In this paper, we discussed the phylogenetic relationship based on the 12 protein-coding genes and the analysis demonstrated that clade Amblyopinae included three species (O. lacepedii, O. rebecca and Odontamblyopus sp.). In addition, O. lacepedii has been proved to be a much closer affinity to Odontamblyopus sp. than O. rebecca. The result was in agreement with previous records that Tang et al. (2010) found the cryptic species Odontamblyopus sp. which was similar to O. lacepedii based on collected molecular and morphological data; The two species were sister species and cannot easily be differentiated with naked eye. Agorreta et al. (2013) analyzed sequences data of five molecular makers (two mitochondrial DNA and three nuclear DNA) averaging 222 species of gobioids, while the phylogenetic relationship included only Odontamblyopus sp. within Odontamblyopus and the relationship among three species hasn’t been described with such numberous species studied. Briefly, the phylogenetic relationship among the Godiidae species still remains poorly understood, and our study is confirmed to be a validly supplementary proof and expected to provide significant information for future taxon studies.

 

Conclusion

The mtDNA genome of three species (O. lacepedii, O. rebecca and Odontamblyopus sp.) were all similar with other bony fishes including genome organization, gene arrangement and codon usage. An unexpected structure in the control region among the three species was discovered that only termination-associated sequence domain (TAS) and conserved sequence blocks domain (CSB-1, CSB-2 and CSB-3) were found. Phylogenetic relationships based on the concatenated 12 protein-coding genes indicated the tree topologies represented two groups, and also demonstrated clade Amblyopinae included all three goby species and that O. lacepedii has been proved to be a much closer affinity to Odontamblyopus sp. than O. rebecca. Three species are distinguished authoritatively by analysis of the complete mitochondrial DNA.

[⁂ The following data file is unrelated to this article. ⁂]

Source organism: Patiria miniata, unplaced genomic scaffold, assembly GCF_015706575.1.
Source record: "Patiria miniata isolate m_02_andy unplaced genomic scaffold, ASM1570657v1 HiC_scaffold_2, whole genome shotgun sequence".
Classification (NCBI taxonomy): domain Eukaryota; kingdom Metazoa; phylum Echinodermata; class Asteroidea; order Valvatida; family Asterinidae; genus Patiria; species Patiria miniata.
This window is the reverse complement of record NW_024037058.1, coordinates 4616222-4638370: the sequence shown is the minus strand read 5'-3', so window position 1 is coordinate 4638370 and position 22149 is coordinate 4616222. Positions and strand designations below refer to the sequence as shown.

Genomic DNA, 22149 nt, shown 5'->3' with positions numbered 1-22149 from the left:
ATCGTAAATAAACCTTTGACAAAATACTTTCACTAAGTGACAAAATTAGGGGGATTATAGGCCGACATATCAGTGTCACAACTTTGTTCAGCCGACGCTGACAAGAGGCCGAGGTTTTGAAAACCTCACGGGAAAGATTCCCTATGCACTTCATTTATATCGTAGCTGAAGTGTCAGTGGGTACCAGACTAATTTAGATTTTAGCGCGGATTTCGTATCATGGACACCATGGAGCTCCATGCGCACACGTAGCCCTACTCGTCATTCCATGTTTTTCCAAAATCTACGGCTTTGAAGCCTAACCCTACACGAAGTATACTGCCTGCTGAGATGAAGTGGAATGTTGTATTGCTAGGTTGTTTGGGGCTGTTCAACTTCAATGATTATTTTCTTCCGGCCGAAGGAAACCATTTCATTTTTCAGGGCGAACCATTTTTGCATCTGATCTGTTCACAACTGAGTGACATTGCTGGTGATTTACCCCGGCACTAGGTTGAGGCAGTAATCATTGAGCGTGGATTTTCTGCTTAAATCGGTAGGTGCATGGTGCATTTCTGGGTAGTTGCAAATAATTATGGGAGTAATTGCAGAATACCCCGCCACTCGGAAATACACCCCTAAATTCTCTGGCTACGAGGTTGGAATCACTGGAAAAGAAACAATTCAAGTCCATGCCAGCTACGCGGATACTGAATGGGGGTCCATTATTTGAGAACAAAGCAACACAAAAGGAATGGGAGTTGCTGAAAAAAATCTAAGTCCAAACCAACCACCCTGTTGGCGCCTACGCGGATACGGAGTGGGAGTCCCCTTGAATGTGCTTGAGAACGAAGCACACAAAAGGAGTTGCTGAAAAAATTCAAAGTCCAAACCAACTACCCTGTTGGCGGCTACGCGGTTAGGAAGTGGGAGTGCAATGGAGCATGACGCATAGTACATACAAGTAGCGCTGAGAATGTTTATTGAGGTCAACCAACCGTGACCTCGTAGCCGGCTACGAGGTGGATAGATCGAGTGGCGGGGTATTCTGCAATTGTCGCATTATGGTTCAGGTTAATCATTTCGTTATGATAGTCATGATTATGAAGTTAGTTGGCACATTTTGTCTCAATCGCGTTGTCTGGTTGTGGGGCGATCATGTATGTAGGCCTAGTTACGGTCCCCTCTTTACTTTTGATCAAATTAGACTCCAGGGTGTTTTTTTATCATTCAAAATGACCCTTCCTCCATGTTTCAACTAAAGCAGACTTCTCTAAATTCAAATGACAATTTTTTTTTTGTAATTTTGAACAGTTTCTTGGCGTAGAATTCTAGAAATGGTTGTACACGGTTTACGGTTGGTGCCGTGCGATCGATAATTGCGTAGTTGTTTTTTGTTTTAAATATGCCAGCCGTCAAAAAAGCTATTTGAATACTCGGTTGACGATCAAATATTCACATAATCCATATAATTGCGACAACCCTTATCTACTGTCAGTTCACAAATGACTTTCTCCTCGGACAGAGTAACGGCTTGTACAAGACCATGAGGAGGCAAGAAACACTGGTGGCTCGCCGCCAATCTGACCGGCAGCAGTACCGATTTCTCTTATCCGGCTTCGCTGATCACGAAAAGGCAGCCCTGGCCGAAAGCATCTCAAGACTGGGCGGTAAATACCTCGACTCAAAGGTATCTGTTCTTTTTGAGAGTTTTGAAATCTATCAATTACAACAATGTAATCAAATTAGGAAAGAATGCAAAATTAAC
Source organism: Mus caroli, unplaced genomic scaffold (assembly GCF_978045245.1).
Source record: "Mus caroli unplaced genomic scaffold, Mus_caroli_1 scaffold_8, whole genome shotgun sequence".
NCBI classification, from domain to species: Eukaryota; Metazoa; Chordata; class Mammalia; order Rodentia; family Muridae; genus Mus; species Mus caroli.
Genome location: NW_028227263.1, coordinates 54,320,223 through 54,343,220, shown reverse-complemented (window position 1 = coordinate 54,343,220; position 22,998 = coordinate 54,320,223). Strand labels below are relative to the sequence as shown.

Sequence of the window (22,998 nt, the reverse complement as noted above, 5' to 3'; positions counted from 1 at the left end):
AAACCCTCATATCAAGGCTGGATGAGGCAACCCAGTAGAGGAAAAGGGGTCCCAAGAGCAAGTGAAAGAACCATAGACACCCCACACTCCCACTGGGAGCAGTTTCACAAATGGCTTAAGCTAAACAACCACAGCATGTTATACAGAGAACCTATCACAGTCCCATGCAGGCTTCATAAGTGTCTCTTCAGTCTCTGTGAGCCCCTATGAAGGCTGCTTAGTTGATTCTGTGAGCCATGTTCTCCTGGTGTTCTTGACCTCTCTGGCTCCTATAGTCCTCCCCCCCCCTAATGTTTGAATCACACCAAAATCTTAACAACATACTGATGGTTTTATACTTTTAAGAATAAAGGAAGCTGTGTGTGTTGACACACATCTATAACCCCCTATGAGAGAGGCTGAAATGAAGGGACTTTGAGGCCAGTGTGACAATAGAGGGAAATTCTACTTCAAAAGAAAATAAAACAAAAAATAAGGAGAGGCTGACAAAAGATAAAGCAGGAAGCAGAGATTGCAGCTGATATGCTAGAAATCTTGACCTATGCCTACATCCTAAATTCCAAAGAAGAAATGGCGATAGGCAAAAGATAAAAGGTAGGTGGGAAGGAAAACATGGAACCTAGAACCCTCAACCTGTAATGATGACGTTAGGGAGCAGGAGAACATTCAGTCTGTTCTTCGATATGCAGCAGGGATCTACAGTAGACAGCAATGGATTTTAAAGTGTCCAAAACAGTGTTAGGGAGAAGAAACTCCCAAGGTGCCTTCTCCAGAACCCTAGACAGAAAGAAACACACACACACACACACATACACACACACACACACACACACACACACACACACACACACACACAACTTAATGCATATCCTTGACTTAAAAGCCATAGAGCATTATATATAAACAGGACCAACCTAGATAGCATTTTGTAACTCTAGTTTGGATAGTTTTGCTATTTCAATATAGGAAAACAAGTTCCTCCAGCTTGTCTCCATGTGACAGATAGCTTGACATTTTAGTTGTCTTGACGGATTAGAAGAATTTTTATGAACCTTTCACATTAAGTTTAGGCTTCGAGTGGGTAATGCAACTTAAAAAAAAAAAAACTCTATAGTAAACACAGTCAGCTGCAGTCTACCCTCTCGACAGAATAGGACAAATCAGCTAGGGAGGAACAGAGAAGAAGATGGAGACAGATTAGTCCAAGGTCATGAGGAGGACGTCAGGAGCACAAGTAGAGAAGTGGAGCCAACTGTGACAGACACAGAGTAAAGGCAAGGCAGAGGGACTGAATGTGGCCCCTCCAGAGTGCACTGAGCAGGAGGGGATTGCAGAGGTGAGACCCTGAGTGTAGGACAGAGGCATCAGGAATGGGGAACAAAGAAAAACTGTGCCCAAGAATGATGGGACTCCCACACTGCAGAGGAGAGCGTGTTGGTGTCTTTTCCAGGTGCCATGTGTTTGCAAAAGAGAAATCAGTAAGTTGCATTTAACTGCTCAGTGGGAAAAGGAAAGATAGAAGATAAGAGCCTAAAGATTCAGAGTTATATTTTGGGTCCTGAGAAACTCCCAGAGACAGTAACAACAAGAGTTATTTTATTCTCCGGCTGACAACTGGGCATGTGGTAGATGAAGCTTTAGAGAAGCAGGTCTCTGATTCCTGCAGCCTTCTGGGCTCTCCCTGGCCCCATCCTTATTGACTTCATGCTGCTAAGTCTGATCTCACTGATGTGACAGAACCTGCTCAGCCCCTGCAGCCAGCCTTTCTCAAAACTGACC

Acknowledgements

We are grateful to Mr. Xiaozhe Pan for sample collection and Mr. Wei Zhou and Ms. Nan Zhang for offering technical assistance during the paper writing. We also would like to acknowledge Ms. Lu Liu and Mr. Yuman Ju for proofing the manuscript. This study is supported by Public Science and Technology Research Funds Projects of Ocean (201305043; 201405010).

 

Supplementary material

There is supplementary material associated with this article. Access the material online at: http://dx.doi.org/10.17582/journal.pjz/2018.50.6.2173.2183

 

Statement of conflict of interest

Authors have declared no conflict of interest.

 

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Pakistan Journal of Zoology